BY JAMES P. LENFESTEY
Excerpts from the introduction to If Bees Are Few
It is said there are twenty thousand species of bees in the world, a genus fifty million years old, but in the fertile imagination of the world's poets, there is no beginning and no end to bee buzz. As Rilke wrote, poets are "bees of the invisible. We wildly collect the honey of the visible, to store it in the great golden hive of the invisible."
Sappho wrote of bees in the sixth century BCE ("neither honey nor bees for me"), as did Virgil, Rumi, Shakespeare, Bobby Burns, Clare, Coleridge, Robert Devereux, second Earl of Essex, Emerson, Herrick, Issa, Machado, Mandelstam, Neruda, Dickinson prolifically, Whitman, Whittier, Tennyson, Yeats, Frost, and on into the distracting buzz of the twentieth and twenty-first centuries, from Sherman Alexie to Timothy Young.
Sylvia Plath's father kept bees, and while living in England she tried it, too. She got six jars of honey and the famous "bee sequence" of poems from 1962, later published in Ariel, which convinced her she was a real poet.
During the early seventies, when I ran an experiment in rural education, I kept bees. This fact relates me to Plath, but encounters with bees, whether in the guise of a bee-masked holy father or the mysterious swarms themselves, were indeed unforgettable to us both and worthy of praise in poems, if one can only figure out how.
I finally figured out how, and it is this anthology (the word, from ancient Greek, means a "gathering of flowers"). If Bees Are Few is a gathering of poems collected over the past decade that touch on, or are touched by, bees, including "To make a prairie" by Emily Dickinson:
To make a prairie it takes a clover and one bee.
One clover, and a bee.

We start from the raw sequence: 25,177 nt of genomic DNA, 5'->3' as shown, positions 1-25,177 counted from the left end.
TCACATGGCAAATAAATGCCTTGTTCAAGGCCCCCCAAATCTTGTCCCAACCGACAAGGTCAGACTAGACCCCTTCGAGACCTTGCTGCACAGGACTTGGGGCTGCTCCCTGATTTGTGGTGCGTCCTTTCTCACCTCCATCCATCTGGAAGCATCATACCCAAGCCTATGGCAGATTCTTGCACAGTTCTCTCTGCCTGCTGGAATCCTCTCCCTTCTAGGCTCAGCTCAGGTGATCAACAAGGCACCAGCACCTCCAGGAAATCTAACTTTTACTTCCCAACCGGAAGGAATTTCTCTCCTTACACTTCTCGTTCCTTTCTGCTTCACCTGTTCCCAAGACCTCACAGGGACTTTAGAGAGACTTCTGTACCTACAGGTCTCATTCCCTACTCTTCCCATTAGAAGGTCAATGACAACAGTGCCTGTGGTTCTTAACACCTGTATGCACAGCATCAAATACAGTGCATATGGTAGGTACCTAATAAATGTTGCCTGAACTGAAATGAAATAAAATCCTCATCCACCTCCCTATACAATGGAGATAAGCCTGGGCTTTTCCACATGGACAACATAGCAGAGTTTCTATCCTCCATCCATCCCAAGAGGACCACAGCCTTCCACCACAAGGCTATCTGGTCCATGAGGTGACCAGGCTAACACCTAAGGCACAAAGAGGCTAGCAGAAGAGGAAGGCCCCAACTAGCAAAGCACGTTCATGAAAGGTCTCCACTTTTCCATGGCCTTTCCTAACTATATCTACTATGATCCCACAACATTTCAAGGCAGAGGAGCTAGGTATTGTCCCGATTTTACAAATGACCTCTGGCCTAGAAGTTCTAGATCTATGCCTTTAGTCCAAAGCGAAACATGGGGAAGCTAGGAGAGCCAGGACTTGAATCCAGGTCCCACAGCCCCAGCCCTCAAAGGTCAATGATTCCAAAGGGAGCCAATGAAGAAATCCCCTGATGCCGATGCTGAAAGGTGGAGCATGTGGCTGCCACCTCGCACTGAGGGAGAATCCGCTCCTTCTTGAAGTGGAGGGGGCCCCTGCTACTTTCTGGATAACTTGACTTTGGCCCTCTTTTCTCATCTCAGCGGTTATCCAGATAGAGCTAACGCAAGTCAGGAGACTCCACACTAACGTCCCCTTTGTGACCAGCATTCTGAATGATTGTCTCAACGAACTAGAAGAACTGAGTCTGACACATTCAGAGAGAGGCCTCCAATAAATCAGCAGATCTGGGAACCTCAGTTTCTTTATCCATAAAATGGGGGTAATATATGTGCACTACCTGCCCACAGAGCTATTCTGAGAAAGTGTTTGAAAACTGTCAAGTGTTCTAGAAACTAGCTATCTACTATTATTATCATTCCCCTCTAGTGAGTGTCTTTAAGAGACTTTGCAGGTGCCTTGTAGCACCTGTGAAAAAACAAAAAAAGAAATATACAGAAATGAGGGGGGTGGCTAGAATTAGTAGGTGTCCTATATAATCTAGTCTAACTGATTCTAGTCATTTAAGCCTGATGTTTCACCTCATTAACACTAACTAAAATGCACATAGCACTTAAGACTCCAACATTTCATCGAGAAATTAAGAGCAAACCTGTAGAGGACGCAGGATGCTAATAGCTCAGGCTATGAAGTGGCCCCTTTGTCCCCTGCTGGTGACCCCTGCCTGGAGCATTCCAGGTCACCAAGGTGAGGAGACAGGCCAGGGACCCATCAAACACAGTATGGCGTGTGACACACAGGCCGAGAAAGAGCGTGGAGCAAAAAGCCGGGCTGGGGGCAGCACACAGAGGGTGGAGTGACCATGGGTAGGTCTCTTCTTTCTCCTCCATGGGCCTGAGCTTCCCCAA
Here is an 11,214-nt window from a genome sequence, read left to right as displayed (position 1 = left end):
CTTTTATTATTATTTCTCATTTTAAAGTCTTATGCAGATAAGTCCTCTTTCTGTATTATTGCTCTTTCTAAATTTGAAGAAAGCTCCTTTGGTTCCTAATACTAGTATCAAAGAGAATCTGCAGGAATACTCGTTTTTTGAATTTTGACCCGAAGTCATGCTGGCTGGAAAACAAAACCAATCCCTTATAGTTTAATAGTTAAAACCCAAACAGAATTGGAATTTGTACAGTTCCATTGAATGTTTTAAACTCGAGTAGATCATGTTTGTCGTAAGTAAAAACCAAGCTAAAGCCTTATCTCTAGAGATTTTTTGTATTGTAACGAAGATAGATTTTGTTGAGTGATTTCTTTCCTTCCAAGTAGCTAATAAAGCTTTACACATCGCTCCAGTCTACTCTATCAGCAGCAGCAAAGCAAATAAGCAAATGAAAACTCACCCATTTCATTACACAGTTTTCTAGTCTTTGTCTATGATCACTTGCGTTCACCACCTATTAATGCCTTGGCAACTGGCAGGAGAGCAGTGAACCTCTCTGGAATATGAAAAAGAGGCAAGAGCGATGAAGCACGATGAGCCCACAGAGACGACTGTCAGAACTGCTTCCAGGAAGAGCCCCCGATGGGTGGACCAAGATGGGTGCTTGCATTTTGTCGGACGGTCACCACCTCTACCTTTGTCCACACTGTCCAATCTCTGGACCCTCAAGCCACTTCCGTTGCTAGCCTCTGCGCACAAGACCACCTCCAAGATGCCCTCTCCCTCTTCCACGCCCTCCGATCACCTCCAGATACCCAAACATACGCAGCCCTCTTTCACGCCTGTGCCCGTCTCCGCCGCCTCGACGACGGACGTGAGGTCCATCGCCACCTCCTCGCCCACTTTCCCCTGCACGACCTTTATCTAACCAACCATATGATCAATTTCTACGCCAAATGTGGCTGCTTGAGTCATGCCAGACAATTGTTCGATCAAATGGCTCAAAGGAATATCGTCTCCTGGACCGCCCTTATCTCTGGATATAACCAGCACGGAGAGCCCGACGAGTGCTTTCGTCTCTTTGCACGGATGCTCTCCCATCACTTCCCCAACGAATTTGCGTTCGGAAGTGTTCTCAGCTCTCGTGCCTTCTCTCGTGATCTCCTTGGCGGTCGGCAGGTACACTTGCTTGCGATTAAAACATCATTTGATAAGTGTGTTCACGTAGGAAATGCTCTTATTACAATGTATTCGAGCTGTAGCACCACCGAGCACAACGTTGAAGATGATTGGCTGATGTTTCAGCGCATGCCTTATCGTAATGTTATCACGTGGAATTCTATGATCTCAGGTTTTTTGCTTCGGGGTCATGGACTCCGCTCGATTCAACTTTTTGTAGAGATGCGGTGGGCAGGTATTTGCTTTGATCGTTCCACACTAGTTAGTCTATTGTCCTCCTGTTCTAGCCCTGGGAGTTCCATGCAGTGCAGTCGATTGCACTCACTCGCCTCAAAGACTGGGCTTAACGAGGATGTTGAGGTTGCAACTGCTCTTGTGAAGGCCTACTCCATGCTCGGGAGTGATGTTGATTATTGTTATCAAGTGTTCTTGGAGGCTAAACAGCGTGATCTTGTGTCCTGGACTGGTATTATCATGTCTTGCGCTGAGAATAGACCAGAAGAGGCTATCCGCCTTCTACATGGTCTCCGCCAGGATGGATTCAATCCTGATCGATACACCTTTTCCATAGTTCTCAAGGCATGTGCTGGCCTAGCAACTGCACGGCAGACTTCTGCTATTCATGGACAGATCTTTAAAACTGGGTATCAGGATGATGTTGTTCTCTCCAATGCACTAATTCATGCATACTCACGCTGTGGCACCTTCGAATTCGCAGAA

The revery alone will do
If bees are few.
Ross Conrad writes in Natural Beekeeping: "The bee is the only creature in the animal kingdom, that I am aware of, that does not kill or injure any other being as it goes through its regular life cycle. Apis mellifera damages not so much as a leaf. In fact, honey bees take what they need in such a way that the world around them is improved."
During much of human history, bees and human life have been intertwined, lured by more than durable sweetness. As early as 3000 BCE, one of Pharaoh's titles was "Bee King," and beekeeping had begun at least by the seventh century BCE. Hilda Ransome notes in The Sacred Bee in Ancient Times and Folklore that one cathedral of the Middle Ages required thirty-four thousand beeswax candles annually for services planned during one year.
Rudolf Steiner, in a 1923 lecture on bees, goes so far as to say, "If you look at a swarm of bees, it is, to be sure, visible, but it really looks like the soul of a human being, a soul that is forced to leave its body. . . . You can really see, by looking at the escaping swarm of bees, an image of the human soul flying away from the body."
From sweet honey to practical wax to spiritual projection, the bees have been able to handle it all.
Until now. The age of synthetic fertilizers and monoculture farming creates bee food deserts, certain pesticides scramble their nervous systems, and pests such as the mite Varroa destructor sap their strength, all of which weaken or collapse honeybee colonies and wipte out wild bee species. That's our age. That's right now.
Poets do what we can, in our reverie, our observation, our listening, our metaphors, our occasional beekeeping, our outrage, our grief, to keep the sweetness and sting of these poetic companions alive. Scientists and citizens must do the rest.
This book is dedicated to entomologist Marla Spivak, whose pioneering work with bees has awarded her a MacArthur fellowship. A portion of proceeds from this anthology are dedicated to the Bee Lab at the University of Minnesota, established by Dr. Spivak.